Once you understand the nature of fighting, of self-defense, and of a given martial art, then you are in a better place to evaluate how your martial arts training may affect your ability to defend yourself or to win a fight in a given context. Bear in mind that defending yourself and winning a fight are not the same thing. For example, if your training encourages your aggressive nature, then it may help you win a fight. If your training helps you stay calm, it may help you walk away from a fight, which is a much higher form of self-defense.
 
OP
B

BJJwannabe91

Yellow Belt
Joined
Aug 30, 2015
Messages
26
Reaction score
9
The Silverton website doesn't have any information about their submission wrestling program. (The page says "coming soon.") If you can find out who teaches that program, we might be able to track down some info on them.

The Muay Thai program will probably teach you respectable technique for stand up fighting. (Fighting is different from self-defense, although there can be some overlaps.)
The lady told me a guy named Dave Hagen is the one who mainly teaches the submission wrestling
 
OP
B

BJJwannabe91

Yellow Belt
Joined
Aug 30, 2015
Messages
26
Reaction score
9
I'm not familiar with him, but I checked out his YouTube channel and his instruction appears to be competent.
Do you think his teaching could take some one far? I know it depends on the person of course but I'm athletic and physically strong so I think I have potential given the right instructor.
 

drop bear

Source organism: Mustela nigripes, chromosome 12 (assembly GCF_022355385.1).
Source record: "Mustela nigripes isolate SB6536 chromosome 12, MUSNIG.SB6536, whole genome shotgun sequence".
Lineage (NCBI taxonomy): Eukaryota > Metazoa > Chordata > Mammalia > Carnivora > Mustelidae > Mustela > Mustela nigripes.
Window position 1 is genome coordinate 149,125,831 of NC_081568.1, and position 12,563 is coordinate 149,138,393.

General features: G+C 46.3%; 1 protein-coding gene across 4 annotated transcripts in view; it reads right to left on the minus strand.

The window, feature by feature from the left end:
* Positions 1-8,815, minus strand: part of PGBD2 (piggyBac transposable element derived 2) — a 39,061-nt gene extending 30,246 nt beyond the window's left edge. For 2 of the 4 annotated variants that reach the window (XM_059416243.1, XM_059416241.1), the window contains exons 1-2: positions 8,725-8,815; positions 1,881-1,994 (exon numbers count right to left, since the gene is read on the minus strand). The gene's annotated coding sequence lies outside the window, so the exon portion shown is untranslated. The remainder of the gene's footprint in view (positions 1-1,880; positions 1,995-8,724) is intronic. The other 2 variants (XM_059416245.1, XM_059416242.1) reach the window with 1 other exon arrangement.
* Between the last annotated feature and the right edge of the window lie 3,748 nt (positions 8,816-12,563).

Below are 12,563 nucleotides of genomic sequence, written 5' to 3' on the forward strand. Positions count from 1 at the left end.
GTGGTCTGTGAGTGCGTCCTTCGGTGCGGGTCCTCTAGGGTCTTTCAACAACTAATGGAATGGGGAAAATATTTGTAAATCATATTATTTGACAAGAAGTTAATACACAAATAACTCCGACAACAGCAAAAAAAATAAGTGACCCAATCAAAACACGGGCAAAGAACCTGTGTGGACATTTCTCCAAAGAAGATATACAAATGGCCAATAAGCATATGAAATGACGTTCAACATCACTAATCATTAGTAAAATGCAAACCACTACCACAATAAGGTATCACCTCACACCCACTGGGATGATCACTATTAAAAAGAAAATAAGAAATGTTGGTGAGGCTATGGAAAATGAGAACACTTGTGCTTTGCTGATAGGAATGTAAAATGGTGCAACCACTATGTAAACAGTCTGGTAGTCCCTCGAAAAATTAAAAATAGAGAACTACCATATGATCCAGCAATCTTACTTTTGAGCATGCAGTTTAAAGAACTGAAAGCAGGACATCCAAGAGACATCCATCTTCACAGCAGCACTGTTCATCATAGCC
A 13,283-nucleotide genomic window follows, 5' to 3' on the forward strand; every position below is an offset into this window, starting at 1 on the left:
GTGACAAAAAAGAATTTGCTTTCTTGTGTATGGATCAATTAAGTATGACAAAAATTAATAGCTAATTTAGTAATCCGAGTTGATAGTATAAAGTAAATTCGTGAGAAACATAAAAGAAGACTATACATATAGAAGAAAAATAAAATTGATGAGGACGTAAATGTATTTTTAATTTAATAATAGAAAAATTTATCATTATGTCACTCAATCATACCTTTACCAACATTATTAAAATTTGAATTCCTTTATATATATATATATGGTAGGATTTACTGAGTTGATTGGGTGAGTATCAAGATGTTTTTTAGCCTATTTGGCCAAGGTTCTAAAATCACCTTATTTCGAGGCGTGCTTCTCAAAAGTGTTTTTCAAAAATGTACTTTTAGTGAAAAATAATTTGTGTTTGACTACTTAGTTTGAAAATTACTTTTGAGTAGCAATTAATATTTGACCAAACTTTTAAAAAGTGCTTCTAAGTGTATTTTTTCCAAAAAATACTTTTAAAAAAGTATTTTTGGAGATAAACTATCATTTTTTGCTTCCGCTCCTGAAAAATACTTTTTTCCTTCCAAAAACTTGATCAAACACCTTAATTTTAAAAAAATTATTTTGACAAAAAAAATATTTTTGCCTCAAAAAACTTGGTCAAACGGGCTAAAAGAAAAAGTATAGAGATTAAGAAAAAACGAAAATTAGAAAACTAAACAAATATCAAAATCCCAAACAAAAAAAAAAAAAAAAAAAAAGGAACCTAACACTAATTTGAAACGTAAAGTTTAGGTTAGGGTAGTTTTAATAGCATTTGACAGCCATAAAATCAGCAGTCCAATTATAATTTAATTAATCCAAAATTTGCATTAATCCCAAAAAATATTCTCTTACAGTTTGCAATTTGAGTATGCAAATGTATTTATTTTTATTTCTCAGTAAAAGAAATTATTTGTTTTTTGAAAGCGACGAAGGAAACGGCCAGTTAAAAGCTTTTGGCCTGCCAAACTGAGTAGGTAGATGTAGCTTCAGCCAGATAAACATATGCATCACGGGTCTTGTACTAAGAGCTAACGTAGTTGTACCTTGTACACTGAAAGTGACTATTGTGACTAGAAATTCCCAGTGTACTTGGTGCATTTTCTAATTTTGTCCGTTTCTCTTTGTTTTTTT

Sr. Grandmaster
Joined
Feb 23, 2014
Messages
20,487
Reaction score
5,397
Do you think his teaching could take some one far? I know it depends on the person of course but I'm athletic and physically strong so I think I have potential given the right instructor.

Then go to a fight gym. Plain and simple. Someone who has a track record of training good fighters.
 

Andrew Green

Grandmaster
MTS Alumni
Joined
Aug 1, 2004
Messages
8,628
Reaction score
447
Location
Winnipeg MB
Do you think his teaching could take some one far? I know it depends on the person of course but I'm athletic and physically strong so I think I have potential given the right instructor.

Going far is a funny concept, do you want to learn technique in depth, get in a ring and fight your way up the ranks or both?
 

Tony Dismukes

MT Moderator
Staff member
Joined
Nov 11, 2005
Messages
5,892
Reaction score
4,460
Location
Lexington, KY
Do you think his teaching could take some one far? I know it depends on the person of course but I'm athletic and physically strong so I think I have potential given the right instructor.
Depends on what you mean by "take someone far." If you are new to martial arts, they should have plenty to keep you learning for quite some time.
 
Top